Dr Max Lane, pictured here with Faiza Mardzoeki, talks about his project to establish a community and activist library for the student city of Yogyakarta in Indonesia. Video: Café Pacific
By David Robie in Yogyakarta
A vision for a progressive activists, writers and researchers retreat in the lush outskirts of Indonesia’s most cultural city, Yogyakarta, is close to becoming reality.
The Indonesian Community and Activists Library (ICAL) is already an impressive “shell” in the front garden of Australian author and socio-political analyst, intellectual and consultant Max Lane, arguably the most knowledgeable English-language writer on Indonesian affairs.
Dr Lane, who has been writing and commenting about cultural and political developments in Indonesia, Philippines, Timor-Leste and his homeland since the 1970s, is delighted that completing the centre is so close.
“We have almost completed this building, the library, which will have a reading room, an office, and also some accommodation for those who would like to stay for a few days, or even longer to use the library,” he says, gesturing towards the empty rooms at the complex in the rice-producing and tourist village of Ngepas.
“The library will have about 4000 to 5000 books in the field of social sciences, humanities, history, feminism and so on.”
The books have been donated, but they mainly comprise the collections of some of Australia’s leading activists, such as John Percy, over more than five decades of his life.
Percy was a veteran socialist who co-founded the radical youth organisation Resistance and the Socialist Workers Party in Australia. He edited Direct Action for many years and helped establish Green Left Weekly. He died in 2015 and his passing inspired the library project with Lane, a close friend.
Filling a gap
The progressive book collection will help fill a gap in the literature for young activists and lecturers.
“We think the books are going to be very much put to use because this particular collection is probably still very difficult to find in Indonesia because of 35 years of authoritarian rule. Many books were not allowed, or difficult to be positioned, in libraries,” Lane says.
Under the Suharto regime between 1965 and 1998, book acquisitions for Indonesian school, university and community libraries were “underfunded and, when funded, narrow and censored”.
Lane hopes that ICAL will, in a “small but effective way”, help improve the situation.
“The books will comprise the collections of Australian progressive activists and intellectuals,” he says.
“The complex here is a very nice area to work in. It is less than half an hour from the three main university campuses and we expect university students, lecturers, NGO activists, political activists and others to be using the facilities here.
“It’s almost finished. We are still short of funds — we need US$3000 or $4000 to finish the central part of the library so people can start to use it. And probably another $5000 or $6000 to finish the accommodation area so people can stay over.
“So I can say it is 80 percent or 90 percent funded and it will only take one or two months for the builder to complete work on it.”
Dr Max Lane and his wife, Faiza Mardzoeki, will manage the centre. She is one of Indonesia’s leading women playwrights and theatre directors, whose works include the 2006 play Nyai Ontosoroh (Madame Ontosoroh). She will be the day-to-day manager of the library programme.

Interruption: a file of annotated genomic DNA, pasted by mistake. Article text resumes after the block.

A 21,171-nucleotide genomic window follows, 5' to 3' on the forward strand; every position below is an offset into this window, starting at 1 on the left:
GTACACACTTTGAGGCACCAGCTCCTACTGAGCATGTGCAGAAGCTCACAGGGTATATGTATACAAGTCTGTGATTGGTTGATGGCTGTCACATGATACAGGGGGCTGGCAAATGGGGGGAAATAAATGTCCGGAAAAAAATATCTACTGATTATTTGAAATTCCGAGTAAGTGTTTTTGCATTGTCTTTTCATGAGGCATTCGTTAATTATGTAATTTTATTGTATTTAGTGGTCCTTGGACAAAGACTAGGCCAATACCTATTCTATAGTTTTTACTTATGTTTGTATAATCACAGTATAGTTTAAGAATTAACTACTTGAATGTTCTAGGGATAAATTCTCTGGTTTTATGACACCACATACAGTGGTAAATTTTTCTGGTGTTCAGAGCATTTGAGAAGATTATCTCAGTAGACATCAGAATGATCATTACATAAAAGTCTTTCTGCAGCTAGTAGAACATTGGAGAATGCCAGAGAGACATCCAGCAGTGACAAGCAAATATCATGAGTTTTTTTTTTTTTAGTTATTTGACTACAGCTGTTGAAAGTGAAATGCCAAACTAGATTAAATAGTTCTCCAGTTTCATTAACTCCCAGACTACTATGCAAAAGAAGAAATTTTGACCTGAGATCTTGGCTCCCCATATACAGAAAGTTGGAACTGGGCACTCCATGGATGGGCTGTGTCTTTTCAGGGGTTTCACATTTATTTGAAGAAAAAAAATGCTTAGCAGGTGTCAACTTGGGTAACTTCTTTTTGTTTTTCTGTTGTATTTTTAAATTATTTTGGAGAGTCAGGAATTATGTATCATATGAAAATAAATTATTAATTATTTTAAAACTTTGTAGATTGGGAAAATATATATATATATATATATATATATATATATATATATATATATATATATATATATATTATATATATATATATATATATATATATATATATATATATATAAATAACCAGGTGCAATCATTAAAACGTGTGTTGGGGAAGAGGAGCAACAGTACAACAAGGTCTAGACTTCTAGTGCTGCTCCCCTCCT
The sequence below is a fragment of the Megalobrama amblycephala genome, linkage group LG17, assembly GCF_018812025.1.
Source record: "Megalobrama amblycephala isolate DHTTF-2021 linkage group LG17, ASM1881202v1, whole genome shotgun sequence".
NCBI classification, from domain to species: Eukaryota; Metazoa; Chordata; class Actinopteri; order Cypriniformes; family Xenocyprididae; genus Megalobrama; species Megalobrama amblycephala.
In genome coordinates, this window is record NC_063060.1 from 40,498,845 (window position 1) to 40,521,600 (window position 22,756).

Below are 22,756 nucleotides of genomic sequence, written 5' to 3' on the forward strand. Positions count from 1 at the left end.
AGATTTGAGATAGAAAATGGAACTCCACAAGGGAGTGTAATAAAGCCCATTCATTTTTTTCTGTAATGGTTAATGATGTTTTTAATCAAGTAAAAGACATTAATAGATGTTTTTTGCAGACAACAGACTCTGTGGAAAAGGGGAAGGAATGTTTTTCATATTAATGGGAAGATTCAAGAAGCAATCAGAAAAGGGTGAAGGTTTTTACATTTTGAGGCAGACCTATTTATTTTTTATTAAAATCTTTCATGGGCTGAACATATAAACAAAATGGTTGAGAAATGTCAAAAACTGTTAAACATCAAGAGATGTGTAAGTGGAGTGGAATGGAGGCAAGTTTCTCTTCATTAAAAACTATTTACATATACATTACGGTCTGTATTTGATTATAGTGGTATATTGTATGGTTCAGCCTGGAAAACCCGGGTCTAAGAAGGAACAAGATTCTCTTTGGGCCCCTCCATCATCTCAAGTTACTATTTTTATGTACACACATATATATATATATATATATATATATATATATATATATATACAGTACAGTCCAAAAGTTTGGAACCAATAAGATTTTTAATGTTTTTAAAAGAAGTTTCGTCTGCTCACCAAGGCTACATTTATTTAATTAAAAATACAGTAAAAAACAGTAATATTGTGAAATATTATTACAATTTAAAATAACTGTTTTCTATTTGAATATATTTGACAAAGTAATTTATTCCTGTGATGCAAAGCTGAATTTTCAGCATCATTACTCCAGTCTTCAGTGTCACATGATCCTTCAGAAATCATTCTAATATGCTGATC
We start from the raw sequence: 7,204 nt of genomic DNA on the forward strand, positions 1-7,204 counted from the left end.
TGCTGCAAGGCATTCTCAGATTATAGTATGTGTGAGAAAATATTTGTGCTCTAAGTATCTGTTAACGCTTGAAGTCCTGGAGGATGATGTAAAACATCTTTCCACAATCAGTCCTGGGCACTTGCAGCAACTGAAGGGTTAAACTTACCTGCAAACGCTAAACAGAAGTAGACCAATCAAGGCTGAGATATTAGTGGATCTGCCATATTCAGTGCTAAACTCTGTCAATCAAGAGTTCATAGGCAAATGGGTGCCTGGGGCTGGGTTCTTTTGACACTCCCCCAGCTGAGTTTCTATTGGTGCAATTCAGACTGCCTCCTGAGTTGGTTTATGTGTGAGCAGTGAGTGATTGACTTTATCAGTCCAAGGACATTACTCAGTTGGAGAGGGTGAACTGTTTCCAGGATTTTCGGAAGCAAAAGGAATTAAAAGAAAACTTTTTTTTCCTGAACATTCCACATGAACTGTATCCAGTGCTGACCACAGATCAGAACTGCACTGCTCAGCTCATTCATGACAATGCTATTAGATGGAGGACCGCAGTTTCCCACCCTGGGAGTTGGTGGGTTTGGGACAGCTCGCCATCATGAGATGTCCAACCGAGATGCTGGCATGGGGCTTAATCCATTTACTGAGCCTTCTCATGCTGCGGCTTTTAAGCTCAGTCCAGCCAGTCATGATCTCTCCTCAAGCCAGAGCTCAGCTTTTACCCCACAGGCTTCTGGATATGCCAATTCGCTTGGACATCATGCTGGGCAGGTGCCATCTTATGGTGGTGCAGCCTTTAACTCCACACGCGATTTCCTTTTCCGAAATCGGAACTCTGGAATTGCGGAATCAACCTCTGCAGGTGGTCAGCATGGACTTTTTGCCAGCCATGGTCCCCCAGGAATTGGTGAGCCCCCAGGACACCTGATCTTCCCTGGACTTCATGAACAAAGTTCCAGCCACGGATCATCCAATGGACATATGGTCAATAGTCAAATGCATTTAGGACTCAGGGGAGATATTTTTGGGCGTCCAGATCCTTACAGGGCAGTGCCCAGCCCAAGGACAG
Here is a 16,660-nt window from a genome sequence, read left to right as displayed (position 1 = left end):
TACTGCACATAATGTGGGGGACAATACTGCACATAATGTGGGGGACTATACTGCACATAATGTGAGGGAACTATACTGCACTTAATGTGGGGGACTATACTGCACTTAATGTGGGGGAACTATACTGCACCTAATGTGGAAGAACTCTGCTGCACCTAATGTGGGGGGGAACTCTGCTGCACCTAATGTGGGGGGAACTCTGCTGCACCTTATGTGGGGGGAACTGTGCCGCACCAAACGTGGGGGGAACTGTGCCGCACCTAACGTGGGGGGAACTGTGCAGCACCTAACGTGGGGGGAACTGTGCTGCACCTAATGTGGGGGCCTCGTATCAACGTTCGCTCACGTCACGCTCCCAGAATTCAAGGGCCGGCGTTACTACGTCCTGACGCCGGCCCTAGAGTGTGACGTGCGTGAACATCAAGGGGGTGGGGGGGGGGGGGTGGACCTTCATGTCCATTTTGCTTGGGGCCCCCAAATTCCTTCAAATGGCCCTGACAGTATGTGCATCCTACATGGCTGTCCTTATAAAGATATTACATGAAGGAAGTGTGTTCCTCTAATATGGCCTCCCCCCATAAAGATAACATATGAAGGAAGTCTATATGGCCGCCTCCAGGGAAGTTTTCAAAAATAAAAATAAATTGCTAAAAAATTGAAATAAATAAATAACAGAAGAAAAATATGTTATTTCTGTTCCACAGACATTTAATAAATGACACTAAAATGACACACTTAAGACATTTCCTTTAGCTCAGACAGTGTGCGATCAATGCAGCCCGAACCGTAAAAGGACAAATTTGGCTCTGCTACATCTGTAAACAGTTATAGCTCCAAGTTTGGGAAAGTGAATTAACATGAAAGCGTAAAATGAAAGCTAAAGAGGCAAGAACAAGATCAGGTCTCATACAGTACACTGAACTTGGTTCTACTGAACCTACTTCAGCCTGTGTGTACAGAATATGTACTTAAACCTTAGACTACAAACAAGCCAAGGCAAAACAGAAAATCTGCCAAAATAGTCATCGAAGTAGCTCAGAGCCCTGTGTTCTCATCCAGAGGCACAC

Their home is a bungalow next door, on the banks of an attractive stream. Dr Lane injected about US$25,000 into the project himself and provided the land on their property.
Between them, Lane and Mardzoeki hope to see the centre become a lively base for creative and cultural activity. Classes, forums, discussions, short course training sessions on a range of topics relating to social sciences and humanities, and literature will be on the bucket list.
Dr Lane introduced the English-speaking world to the celebrated revolutionary Indonesian author Pramoedya Ananta Toer, who was imprisoned by Suharto for a decade on the Maluku island of Buru, by translating his classic Buru Quartet novels, starting with Bumi Manusia (The Earth of Mankind) in 1980. He was an officer working at the Australian Embassy at the time and it was not a popular move among his superiors.
According to an Asymptote profile of Dr Lane by Fadli Fawzi and Nazry Bahrawi, it was a dangerous era.
“At this time, Indonesian president Suharto’s New Order regime (the Partai Golongan Karya — Party of the Functional Groups, known as Golkar) was in power, propped up by foreign investment and backed by the army.
“It was also when heavy-handed repression was the norm in Southeast Asia, and Suharto’s New Order government was no exception. In the early 1980s, corpses began surfacing in public places as a result of extrajudicial killings.”
This was also a period when the Indonesian military was involved in bloody repression in East Timor after the country was invaded at the end of 1975.
Dr Lane’s own extraordinary literary outputs, apart from his translations, include his Unfinished Revolution: Indonesia Before and After Suharto (2008), Catastrophe in Indonesia (2010), and Unfinished Nation (2014) and collections of poetry.
Currently, Dr Lane is visiting senior fellow at the Institute for Southeast Asia Studies in Singapore. Previously he has lectured at universities across the region, including the University of Sydney in Australia and Gadjah Mada University in Yogyakarta, and internationally.
The ICAL venture will be supported by a membership drive with the original members being invited on the basis of recommendations from of a panel of university professors and social justice activists.
Prospective new members will need to be recommended by two existing members.